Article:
Introduction to Statistics I

Testing a new drug, evaluating the effects of free trade, making sound investment decisions, predicting who will win the World Series, are all activities that have in common the need to make sense out of ambiguous data. The modern discipline of statistics serves as a guide to scientists, policy makers and business managers who need to draw inferences or make decisions on the basis of uncertain information.

This pair of courses provides an introduction to the concepts of statistics with an emphasis on developing a critical attitude towards the use and misuse of statistics in science and business. Statistical techniques will include confidence intervals for means or comparing two means, contingency tables, simple regression and basic analysis of variance.

It is recommended that students have at least one OAC in mathematics but the mathematical level of the course will be quite elementary. Although students will be making some use of the computer to calculuate statistics, to create statistical plots, and to obtain a better appreciation of statistical concepts, no previous experience in computing is required. Students will receive in class all the necessary instruction about how to use the statistical computer package Minitab.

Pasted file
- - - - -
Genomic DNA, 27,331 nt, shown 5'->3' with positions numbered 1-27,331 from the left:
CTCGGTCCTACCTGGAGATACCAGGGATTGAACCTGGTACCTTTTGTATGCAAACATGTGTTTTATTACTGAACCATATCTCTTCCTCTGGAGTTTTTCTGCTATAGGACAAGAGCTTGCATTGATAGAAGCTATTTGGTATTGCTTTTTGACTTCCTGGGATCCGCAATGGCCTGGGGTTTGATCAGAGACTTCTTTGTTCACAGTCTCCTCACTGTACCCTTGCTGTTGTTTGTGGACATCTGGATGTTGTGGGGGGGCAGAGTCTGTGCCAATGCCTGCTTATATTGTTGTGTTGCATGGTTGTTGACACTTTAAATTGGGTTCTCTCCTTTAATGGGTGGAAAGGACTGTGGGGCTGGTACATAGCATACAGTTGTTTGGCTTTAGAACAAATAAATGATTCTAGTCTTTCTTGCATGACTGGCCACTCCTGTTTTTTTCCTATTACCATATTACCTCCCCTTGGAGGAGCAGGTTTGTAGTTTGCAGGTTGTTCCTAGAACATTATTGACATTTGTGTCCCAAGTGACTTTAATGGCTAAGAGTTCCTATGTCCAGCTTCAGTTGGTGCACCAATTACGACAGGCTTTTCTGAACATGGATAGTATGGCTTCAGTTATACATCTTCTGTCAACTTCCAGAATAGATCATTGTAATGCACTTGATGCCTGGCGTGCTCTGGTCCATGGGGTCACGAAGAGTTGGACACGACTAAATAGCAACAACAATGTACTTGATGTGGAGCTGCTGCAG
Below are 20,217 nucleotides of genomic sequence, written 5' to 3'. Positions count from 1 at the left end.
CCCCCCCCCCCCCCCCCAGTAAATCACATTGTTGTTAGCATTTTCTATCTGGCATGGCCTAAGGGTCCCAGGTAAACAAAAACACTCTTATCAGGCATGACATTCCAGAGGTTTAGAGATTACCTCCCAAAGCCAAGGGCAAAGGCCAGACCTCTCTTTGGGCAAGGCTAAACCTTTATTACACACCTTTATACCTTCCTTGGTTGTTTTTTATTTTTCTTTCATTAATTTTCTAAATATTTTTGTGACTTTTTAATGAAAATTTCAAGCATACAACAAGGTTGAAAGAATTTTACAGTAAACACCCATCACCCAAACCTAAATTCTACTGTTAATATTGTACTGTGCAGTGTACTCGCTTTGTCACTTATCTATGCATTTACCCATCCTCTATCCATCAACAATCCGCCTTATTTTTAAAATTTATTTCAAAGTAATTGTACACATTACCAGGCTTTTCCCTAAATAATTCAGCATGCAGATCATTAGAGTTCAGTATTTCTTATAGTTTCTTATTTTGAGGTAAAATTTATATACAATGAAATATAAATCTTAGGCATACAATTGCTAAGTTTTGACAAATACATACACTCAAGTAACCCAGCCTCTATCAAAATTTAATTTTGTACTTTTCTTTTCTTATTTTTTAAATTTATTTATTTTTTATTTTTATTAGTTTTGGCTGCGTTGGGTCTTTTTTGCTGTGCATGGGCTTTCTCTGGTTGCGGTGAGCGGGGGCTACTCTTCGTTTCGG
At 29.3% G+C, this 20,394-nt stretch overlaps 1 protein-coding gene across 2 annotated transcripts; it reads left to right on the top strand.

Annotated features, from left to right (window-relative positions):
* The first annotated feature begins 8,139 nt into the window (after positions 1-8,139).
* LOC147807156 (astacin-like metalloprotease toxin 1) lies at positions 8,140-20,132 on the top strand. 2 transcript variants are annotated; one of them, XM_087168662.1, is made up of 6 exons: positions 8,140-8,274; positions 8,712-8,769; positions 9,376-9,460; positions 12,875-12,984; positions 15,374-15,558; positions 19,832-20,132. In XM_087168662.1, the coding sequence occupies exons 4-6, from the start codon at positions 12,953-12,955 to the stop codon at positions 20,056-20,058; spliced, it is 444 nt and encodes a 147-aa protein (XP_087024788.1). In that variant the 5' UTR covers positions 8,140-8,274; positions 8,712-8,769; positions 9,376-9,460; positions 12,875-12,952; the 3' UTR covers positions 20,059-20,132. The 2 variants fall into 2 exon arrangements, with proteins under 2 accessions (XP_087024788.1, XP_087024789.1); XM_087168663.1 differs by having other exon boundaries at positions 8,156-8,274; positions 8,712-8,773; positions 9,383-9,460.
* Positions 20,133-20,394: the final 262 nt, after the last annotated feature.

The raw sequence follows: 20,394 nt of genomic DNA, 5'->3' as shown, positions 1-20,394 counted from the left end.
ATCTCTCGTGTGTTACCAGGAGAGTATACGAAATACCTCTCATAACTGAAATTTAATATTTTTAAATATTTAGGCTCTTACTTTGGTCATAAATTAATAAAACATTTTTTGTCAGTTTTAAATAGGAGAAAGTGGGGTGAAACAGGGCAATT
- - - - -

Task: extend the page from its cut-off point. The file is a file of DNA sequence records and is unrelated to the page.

Although this course is recommended for students who wish to major in statistics, the concepts are broadly applicable and it should be interesting to students who do not plan to specialize in statistics.

The text will be D. S. Moore and G. P. McCabe, Introduction to the Practice of Statistics, 2nd ed. (W.H. Freeman).

The final grade may be based (in each term) on assignments and/or quizzes, class tests and a final examination.